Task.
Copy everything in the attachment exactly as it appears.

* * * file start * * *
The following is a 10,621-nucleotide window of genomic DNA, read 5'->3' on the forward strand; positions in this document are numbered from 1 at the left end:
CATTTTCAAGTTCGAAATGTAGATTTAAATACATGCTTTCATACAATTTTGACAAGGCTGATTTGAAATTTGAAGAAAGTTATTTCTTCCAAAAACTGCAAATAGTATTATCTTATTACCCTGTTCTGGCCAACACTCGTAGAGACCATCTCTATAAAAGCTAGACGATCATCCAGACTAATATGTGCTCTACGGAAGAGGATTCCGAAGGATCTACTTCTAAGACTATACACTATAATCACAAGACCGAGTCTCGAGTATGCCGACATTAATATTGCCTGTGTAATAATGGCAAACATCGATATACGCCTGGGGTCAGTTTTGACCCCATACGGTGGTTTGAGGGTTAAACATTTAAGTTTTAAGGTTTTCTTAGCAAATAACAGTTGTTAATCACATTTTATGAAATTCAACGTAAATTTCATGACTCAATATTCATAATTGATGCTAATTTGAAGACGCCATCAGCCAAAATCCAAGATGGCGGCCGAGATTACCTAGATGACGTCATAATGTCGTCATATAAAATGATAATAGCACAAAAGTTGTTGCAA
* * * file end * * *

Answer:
The following is a 10,621-nucleotide window of genomic DNA, read 5'->3' on the forward strand; positions in this document are numbered from 1 at the left end:
CATTTTCAAGTTCGAAATGTAGATTTAAATACATGCTTTCATACAATTTTGACAAGGCTGATTTGAAATTTGAAGAAAGTTATTTCTTCCAAAAACTGCAAATAGTATTATCTTATTACCCTGTTCTGGCCAACACTCGTAGAGACCATCTCTATAAAAGCTAGACGATCATCCAGACTAATATGTGCTCTACGGAAGAGGATTCCGAAGGATCTACTTCTAAGACTATACACTATAATCACAAGACCGAGTCTCGAGTATGCCGACATTAATATTGCCTGTGTAATAATGGCAAACATCGATATACGCCTGGGGTCAGTTTTGACCCCATACGGTGGTTTGAGGGTTAAACATTTAAGTTTTAAGGTTTTCTTAGCAAATAACAGTTGTTAATCACATTTTATGAAATTCAACGTAAATTTCATGACTCAATATTCATAATTGATGCTAATTTGAAGACGCCATCAGCCAAAATCCAAGATGGCGGCCGAGATTACCTAGATGACGTCATAATGTCGTCATATAAAATGATAATAGCACAAAAGTTGTTGCAA